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King v. Berryhill

United States District Court, N.D. Indiana, Fort Wayne Division

October 31, 2017

CHERYL A. KING, Plaintiff,



         The Plaintiff, Cheryl A. King, seeks review of the final decision of the Commissioner of the Social Security Administration (“the Commissioner”) denying her application for Supplemental Security Income disability benefits. The Plaintiff argues that the Commissioner wrongfully denied her Social Security Disability benefits and erred by failing to develop the record, improperly evaluating her obesity, failing to build an accurate and logical bridge from the evidence to the conclusion, failing to incorporate all of her medically determinable impairments into her Residual Functional Capacity, improperly evaluating lay witness testimony, and failing to consider the impact of her inability to afford treatment.


         A. Procedural Background

         On May 28, 2013, the Plaintiff applied for Supplemental Security Income, alleging disability beginning on May 28, 2013. (R. 26.) The Social Security Administration (SSA) denied her claim initially and upon reconsideration. (R. 26.) On March 10, 2015, the Plaintiff appeared with counsel and testified at a hearing before an administrative law judge (ALJ). (R. 26.) A vocational expert also testified. (R. 26.) On June 19, 2015, the ALJ denied the Plaintiff's application, finding she was not disabled as of May 28, 2013, the date her application was filed. (R. 26-38.) On September 29, 2016, the ALJ's decision became the final decision of the Commissioner when the Appeals Council denied the Plaintiff's request for review of the ALJ's decision. (R. 5.)

         On November 21, 2016, the Plaintiff filed this claim [ECF No. 1] in federal court against the Acting Commissioner of the Social Security Administration.


         Disability is defined as the “inability to engage in any substantial gainful activity by reason of any medically determinable physical or mental impairment which can be expected to result in death or which has lasted or can be expected to last for a continuous period of not less than 12 months.” 42 U.S.C. § 423(d)(1)(A). To be found disabled, a claimant must demonstrate that her physical or mental limitations prevent her from doing not only her previous work, but also any other kind of gainful employment that exists in the national economy, considering her age, education, and work experience. § 423(d)(2)(A).

         An ALJ conducts a five-step inquiry in deciding whether to grant or deny benefits. 20 C.F.R. § 404.1520. The first step is to determine whether the claimant no longer engages in substantial gainful activity (SGA). Id. In the case at hand, the ALJ found that the Plaintiff has been unable to engage in SGA since her alleged onset date, May 28, 2013. (R. 28.)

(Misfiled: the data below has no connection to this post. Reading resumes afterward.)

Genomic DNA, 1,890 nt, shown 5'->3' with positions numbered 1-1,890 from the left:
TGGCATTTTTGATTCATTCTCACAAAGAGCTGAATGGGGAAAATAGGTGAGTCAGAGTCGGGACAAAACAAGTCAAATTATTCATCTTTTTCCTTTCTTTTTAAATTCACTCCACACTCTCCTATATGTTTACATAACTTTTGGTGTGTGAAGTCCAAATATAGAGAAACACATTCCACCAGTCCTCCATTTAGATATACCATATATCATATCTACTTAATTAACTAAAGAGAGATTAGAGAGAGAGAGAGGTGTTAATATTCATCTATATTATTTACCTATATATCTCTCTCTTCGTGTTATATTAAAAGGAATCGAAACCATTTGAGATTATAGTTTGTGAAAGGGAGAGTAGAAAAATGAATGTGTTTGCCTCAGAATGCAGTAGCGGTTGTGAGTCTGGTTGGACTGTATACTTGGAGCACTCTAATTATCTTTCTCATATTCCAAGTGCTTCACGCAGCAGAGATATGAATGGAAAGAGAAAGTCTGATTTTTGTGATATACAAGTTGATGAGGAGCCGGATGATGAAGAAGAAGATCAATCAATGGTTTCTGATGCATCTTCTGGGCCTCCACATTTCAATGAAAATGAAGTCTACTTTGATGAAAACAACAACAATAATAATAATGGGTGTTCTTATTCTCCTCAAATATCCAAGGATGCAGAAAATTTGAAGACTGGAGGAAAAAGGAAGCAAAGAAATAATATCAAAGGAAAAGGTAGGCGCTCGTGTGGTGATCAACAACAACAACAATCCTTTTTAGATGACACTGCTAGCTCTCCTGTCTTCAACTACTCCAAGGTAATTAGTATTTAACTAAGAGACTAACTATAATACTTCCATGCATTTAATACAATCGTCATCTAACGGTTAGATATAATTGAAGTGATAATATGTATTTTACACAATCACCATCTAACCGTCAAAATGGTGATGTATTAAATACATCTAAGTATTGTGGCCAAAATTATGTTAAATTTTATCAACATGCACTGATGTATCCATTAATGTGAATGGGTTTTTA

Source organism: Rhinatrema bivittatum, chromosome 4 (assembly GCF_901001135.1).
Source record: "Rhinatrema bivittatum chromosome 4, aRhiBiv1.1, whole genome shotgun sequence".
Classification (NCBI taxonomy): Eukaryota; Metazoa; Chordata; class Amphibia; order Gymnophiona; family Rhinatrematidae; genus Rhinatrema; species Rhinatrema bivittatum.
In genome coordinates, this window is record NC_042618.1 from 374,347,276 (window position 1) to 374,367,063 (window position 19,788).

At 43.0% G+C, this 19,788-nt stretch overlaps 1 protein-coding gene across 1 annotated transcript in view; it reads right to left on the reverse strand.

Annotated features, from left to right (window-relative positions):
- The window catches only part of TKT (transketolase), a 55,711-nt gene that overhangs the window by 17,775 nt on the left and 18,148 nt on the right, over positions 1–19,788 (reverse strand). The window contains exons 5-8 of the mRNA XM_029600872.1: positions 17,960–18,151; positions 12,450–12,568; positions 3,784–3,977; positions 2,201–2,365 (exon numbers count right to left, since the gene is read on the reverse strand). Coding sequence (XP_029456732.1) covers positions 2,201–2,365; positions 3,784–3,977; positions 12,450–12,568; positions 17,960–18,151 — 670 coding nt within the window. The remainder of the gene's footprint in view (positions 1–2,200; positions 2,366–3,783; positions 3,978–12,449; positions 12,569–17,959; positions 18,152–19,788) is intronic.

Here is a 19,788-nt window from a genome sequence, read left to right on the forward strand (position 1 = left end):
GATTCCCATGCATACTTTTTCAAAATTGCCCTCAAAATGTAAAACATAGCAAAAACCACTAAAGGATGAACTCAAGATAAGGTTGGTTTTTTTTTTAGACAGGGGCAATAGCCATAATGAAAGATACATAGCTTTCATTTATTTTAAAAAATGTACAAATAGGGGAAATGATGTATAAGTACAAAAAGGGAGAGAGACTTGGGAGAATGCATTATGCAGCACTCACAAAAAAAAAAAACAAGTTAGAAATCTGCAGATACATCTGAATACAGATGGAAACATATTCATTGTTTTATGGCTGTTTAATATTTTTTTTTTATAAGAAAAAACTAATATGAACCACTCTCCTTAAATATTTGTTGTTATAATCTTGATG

In step two, the ALJ determines whether the claimant has a severe impairment limiting her ability to do basic work activities under § 404.1520(c). In this case, the ALJ determined that the Plaintiff had multiple severe impairments, including type II diabetes, ulcerative colitis requiring Prednisone therapy, obesity and hypertension, depression/bipolar disorder, and post traumatic stress disorder as of her alleged onset date. (R. 28); 20 C.F.R. §§ 404.1520(c), 416.920(c). The ALJ found that these impairments caused more than minimal limitations in the Plaintiff's ability to perform the basic mental and physical demands of work and had lasted for at least twelve months as required under the statute. (R. 28.) The ALJ found that the Plaintiff's other alleged or diagnosed impairments, including alcohol abuse, glaucoma, back and joint pain, a thyroid condition, sleep paralysis, chronic obstructive pulmonary disease, and periodic blurred vision, were not severe impairments because they did not significantly limit the Plaintiff's physical or mental ability to do basic, work-related activities. (R. 28-30.)

         Step three requires the ALJ to “consider the medical severity of [the] impairment” to determine whether the impairment “meets or equals one of the [the] listings in appendix 1 . . . .” § 404.1520(a)(4)(iii). If a claimant's impairment(s), considered singly or in combination with other impairments, rise to this level, there is a presumption of disability “without considering [the claimant's] age, education, and work experience.” § 404.1520(d). But, if the impairment(s), either singly or in combination, fall short, the ALJ must proceed to step four and examine the claimant's “residual functional capacity” (RFC)-the types of things she can still do physically, despite her limitations-to determine whether she can perform “past relevant work, ” § 404.1520(a)(4)(iv), or whether the claimant can “make an adjustment to other work” given the claimant's “age, education, and work experience.” § 404.1520(a)(4)(v).

         The ALJ determined that the Plaintiff's impairments did not meet or equal any of the listings in Appendix 1 and that she had the RFC to perform a range of sedentary work as defined in 20 C.F.R. § 416.967(b), except that she was further limited to:

lifting, carrying, pushing, and pulling up to 20 pounds occasionally and 10 pounds frequently; [sitting] up to at least six out of eight hours in an eight hour workday; standing/walking in combination, up to at least six out of eight hours in an eight hour workday, only occasional balancing, stooping, kneeling, crouching, crawling, and climbing of ramps and stairs, ladders, ropes, and scaffolds; cannot understand, remember, or carry out detailed or complex job instructions, but can perform simple, repetitive tasks on a sustained basis; no sudden or unpredictable workplace changes; cannot perform tasks requiring intense/focused attention for prolonged periods; needs work at a flexible pace, where the employee is allowed some independence in ...

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